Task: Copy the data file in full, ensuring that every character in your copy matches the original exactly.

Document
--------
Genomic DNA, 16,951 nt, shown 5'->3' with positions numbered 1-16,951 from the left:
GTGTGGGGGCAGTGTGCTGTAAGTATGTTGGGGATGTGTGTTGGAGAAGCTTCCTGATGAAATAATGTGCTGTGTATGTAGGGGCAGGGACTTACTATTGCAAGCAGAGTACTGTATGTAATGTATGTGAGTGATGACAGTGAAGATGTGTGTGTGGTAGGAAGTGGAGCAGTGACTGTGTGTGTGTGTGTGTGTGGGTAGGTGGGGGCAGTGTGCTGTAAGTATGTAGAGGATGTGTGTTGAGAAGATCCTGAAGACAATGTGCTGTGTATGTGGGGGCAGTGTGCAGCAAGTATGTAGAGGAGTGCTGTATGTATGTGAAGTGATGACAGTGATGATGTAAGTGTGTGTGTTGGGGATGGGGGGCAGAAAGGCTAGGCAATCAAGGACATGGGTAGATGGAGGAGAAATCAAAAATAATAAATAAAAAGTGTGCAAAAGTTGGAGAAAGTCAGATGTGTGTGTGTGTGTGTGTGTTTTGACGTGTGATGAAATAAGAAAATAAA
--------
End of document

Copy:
Genomic DNA, 16,951 nt, shown 5'->3' with positions numbered 1-16,951 from the left:
GTGTGGGGGCAGTGTGCTGTAAGTATGTTGGGGATGTGTGTTGGAGAAGCTTCCTGATGAAATAATGTGCTGTGTATGTAGGGGCAGGGACTTACTATTGCAAGCAGAGTACTGTATGTAATGTATGTGAGTGATGACAGTGAAGATGTGTGTGTGGTAGGAAGTGGAGCAGTGACTGTGTGTGTGTGTGTGTGTGGGTAGGTGGGGGCAGTGTGCTGTAAGTATGTAGAGGATGTGTGTTGAGAAGATCCTGAAGACAATGTGCTGTGTATGTGGGGGCAGTGTGCAGCAAGTATGTAGAGGAGTGCTGTATGTATGTGAAGTGATGACAGTGATGATGTAAGTGTGTGTGTTGGGGATGGGGGGCAGAAAGGCTAGGCAATCAAGGACATGGGTAGATGGAGGAGAAATCAAAAATAATAAATAAAAAGTGTGCAAAAGTTGGAGAAAGTCAGATGTGTGTGTGTGTGTGTGTGTTTTGACGTGTGATGAAATAAGAAAATAAA